sbeisma at uni-molgen.gwdg.de
Mon Jan 4 12:25:38 EST 1999
> Achim, to your remarks:
> Just a stupid question.
> How do you know from your spectrum that there is DNA present/bound?
> I've worked with DNA-binding proteins and never seen a 'nucleic acid
> spectrum' even when DNA was definitely bound to the protein.
I am not sure but:
The absorption maximum lies at 260 nm, the absorption at 250 nm is still high
and compared with an DNA spectum, e. g. a midi prep, it looks pretty much the
The absorption at 260 nm can be reduced by hydroxylapatite chromatography. In
some preparations the fractions with much protein (shown with bradford, SDS gel)
show a "typical protein spectrum" with a maximum at 280 nm and a minimum at 250
nm - in other preparations this was not the case
My protein acts in vitro and probably in vivo in a heterodimeric complex with
another protein, which is highly negatively charged- like DNA.
These are the reasons for which I think that my proteins bind to DNA which I can
not remove. I would be glad for any suggestions what else can cause these
strange absorption behavior and /or how to purify the protein from the
> Perhaps you should check your buffer/assay matrix composition. Are there any
> free amino acids present, esp. aromatic ones? Phe in your matrix will
> produce a strong peak at or near 260nm, mimicking DNA? Do you perhaps use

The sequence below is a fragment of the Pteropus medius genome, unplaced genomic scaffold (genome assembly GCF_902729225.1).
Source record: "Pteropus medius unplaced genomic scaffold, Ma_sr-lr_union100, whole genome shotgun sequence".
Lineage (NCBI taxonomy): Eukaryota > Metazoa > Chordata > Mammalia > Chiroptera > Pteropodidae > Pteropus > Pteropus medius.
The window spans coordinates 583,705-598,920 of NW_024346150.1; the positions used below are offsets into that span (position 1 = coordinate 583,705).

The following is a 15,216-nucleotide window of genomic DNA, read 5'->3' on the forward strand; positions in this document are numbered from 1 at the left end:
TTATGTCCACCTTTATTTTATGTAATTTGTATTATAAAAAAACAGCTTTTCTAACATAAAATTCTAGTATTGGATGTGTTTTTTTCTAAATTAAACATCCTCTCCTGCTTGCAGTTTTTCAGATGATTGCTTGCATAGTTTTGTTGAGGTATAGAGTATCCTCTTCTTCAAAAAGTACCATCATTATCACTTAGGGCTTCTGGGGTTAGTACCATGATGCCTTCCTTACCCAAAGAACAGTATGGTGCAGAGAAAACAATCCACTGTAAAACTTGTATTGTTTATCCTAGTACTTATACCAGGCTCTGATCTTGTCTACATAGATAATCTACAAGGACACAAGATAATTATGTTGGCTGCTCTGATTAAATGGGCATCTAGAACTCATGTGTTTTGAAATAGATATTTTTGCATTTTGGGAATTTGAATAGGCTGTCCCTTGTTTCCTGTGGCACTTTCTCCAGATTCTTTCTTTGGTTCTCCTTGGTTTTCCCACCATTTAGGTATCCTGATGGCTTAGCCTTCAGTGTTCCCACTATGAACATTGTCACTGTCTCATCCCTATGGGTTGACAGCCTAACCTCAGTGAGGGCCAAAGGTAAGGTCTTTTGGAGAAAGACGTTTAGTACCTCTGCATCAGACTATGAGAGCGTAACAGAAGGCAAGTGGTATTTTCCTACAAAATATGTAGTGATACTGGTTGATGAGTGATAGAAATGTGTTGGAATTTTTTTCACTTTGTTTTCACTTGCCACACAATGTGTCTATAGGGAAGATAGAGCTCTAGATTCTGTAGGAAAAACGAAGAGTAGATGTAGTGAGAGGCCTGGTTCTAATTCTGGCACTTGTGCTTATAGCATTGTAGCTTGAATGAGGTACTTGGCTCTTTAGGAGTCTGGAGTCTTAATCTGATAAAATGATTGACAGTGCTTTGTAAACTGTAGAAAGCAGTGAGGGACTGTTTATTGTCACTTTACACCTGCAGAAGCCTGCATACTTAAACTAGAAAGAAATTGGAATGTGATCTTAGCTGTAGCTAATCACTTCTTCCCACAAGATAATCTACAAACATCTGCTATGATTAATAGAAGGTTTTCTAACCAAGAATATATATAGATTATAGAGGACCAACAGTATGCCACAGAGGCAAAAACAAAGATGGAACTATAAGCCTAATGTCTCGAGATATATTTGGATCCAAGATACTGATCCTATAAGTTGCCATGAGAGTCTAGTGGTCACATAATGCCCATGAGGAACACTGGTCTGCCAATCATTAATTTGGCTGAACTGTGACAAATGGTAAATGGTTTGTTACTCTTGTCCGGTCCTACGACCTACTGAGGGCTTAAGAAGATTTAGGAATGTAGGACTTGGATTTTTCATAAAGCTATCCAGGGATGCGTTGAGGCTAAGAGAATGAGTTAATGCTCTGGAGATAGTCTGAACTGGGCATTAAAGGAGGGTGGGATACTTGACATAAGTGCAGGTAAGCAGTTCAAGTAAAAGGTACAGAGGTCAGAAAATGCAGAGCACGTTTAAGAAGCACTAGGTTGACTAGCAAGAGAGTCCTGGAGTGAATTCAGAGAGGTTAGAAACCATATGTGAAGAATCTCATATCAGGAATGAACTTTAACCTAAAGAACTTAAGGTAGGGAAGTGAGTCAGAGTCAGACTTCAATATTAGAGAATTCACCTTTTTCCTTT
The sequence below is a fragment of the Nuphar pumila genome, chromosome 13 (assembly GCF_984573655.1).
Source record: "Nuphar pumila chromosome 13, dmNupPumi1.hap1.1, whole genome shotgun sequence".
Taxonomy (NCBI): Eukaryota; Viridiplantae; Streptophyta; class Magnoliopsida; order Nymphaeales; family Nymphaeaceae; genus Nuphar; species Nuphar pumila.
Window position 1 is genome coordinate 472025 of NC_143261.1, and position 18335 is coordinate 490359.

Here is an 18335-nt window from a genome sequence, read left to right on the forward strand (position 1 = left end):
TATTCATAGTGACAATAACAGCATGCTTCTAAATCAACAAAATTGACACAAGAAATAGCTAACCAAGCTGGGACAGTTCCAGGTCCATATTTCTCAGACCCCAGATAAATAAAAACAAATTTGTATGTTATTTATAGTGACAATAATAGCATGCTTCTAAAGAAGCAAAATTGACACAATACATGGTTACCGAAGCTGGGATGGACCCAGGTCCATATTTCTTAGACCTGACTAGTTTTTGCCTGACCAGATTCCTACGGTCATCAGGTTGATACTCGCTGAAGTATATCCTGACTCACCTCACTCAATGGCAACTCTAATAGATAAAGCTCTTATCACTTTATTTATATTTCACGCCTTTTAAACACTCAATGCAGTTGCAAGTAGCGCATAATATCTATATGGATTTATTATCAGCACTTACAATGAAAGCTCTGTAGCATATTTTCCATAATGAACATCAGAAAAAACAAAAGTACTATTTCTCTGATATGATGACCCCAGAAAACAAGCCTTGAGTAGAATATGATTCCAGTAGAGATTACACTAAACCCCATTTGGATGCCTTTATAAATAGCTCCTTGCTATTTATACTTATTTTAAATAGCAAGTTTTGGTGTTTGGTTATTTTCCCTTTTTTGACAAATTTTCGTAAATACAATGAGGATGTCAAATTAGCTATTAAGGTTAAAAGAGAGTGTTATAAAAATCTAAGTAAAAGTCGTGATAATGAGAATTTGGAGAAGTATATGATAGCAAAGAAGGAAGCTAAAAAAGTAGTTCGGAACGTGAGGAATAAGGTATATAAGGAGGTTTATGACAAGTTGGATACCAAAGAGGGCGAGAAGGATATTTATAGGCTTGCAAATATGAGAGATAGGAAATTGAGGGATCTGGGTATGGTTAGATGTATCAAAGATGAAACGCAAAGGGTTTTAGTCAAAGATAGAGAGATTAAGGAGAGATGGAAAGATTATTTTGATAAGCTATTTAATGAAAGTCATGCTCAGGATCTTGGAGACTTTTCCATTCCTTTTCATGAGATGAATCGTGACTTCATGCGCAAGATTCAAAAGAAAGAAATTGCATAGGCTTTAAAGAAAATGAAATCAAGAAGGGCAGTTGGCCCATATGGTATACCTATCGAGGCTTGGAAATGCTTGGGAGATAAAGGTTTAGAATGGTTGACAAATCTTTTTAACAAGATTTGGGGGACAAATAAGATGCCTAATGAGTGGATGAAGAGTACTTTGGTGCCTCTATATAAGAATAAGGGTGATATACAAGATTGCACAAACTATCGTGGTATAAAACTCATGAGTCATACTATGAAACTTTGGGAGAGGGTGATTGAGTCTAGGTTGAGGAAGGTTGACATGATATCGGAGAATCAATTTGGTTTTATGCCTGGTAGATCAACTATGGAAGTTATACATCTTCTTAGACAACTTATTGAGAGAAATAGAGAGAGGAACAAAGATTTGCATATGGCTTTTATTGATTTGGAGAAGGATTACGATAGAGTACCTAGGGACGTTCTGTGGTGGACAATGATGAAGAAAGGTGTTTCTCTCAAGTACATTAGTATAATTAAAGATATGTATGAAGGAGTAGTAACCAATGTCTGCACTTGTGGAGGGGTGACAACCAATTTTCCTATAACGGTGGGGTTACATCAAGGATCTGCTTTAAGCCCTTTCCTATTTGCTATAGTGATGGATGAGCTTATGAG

> a buffer substance that is not fully transparent in the low UV? Is the
> solution composition of your reference the same as the sample-matrix? Did
> you perhaps purify a his-tagged protein and measure the spectrum of a sample
> containing imidazole?
> Bernard P. Murray, PhD wrote in message ...
> >In article <368A090F.767347C0 at uni-molgen.gwdg.de>, Silke Beismann
> ><sbeisma at uni-molgen.gwdg.de> wrote:
> >> Hi,
> >> I am trying to purify a protein from the amino acid biosynthetic
> >> pathway. It should not have anything to do with DNA but it seems that it
> >> binds to it. I tried digestion of the crude extract with DNase I and
> >> RNase A, precipitation with ammonium sulfate or polyehtylene imine,
> >> hydroxyapatite chromatography- but the spectrum still looks like an
> >> nucleic acid spectrum. Does anyone know an efficient method to remove
> >> the
> >> contaminating nucleic acids?
> >> Thanks in advance,
> >> Silke
> >Just curious. I don't know how the "spectrum" can pick out
> >the DNA nature of the protein/complex but is there any way
> >that your protein could be modified (eg. ADP-ribosylated
> >or a prosthetic group) that would give the impression of
> >DNA contamination? Maybe treatment with a DNA kinase
> >would help determine if it is really adsorbed DNA
> >(should only label if it is really "DNA").
> > Bernard
> >Bernard P. Murray, PhD
> >Dept. Cell. Mol. Pharmacol., UCSF, San Francisco, USA
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